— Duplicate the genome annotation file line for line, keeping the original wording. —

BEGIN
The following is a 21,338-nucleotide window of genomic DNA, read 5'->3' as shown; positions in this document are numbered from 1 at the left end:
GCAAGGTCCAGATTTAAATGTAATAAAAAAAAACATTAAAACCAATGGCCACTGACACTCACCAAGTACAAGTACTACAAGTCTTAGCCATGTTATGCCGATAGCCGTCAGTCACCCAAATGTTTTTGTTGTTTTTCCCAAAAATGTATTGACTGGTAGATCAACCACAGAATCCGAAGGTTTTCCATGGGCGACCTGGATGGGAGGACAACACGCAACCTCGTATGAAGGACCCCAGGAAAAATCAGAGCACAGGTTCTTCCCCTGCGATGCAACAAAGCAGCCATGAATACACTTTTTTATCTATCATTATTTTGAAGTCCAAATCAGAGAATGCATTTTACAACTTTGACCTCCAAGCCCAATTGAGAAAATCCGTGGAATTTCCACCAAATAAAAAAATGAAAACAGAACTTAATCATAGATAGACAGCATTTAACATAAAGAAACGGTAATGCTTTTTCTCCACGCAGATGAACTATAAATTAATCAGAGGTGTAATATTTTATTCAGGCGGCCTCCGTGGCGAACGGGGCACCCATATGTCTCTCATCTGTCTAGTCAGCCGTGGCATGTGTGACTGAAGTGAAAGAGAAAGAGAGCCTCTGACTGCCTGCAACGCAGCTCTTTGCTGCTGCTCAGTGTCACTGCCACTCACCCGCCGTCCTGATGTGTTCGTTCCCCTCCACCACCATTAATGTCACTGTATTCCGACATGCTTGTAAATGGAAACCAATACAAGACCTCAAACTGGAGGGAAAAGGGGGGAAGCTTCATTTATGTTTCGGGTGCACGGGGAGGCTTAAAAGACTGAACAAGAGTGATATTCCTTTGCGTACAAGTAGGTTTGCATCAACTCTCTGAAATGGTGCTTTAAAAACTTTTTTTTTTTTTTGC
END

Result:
The following is a 21,338-nucleotide window of genomic DNA, read 5'->3' as shown; positions in this document are numbered from 1 at the left end:
GCAAGGTCCAGATTTAAATGTAATAAAAAAAAACATTAAAACCAATGGCCACTGACACTCACCAAGTACAAGTACTACAAGTCTTAGCCATGTTATGCCGATAGCCGTCAGTCACCCAAATGTTTTTGTTGTTTTTCCCAAAAATGTATTGACTGGTAGATCAACCACAGAATCCGAAGGTTTTCCATGGGCGACCTGGATGGGAGGACAACACGCAACCTCGTATGAAGGACCCCAGGAAAAATCAGAGCACAGGTTCTTCCCCTGCGATGCAACAAAGCAGCCATGAATACACTTTTTTATCTATCATTATTTTGAAGTCCAAATCAGAGAATGCATTTTACAACTTTGACCTCCAAGCCCAATTGAGAAAATCCGTGGAATTTCCACCAAATAAAAAAATGAAAACAGAACTTAATCATAGATAGACAGCATTTAACATAAAGAAACGGTAATGCTTTTTCTCCACGCAGATGAACTATAAATTAATCAGAGGTGTAATATTTTATTCAGGCGGCCTCCGTGGCGAACGGGGCACCCATATGTCTCTCATCTGTCTAGTCAGCCGTGGCATGTGTGACTGAAGTGAAAGAGAAAGAGAGCCTCTGACTGCCTGCAACGCAGCTCTTTGCTGCTGCTCAGTGTCACTGCCACTCACCCGCCGTCCTGATGTGTTCGTTCCCCTCCACCACCATTAATGTCACTGTATTCCGACATGCTTGTAAATGGAAACCAATACAAGACCTCAAACTGGAGGGAAAAGGGGGGAAGCTTCATTTATGTTTCGGGTGCACGGGGAGGCTTAAAAGACTGAACAAGAGTGATATTCCTTTGCGTACAAGTAGGTTTGCATCAACTCTCTGAAATGGTGCTTTAAAAACTTTTTTTTTTTTTTGC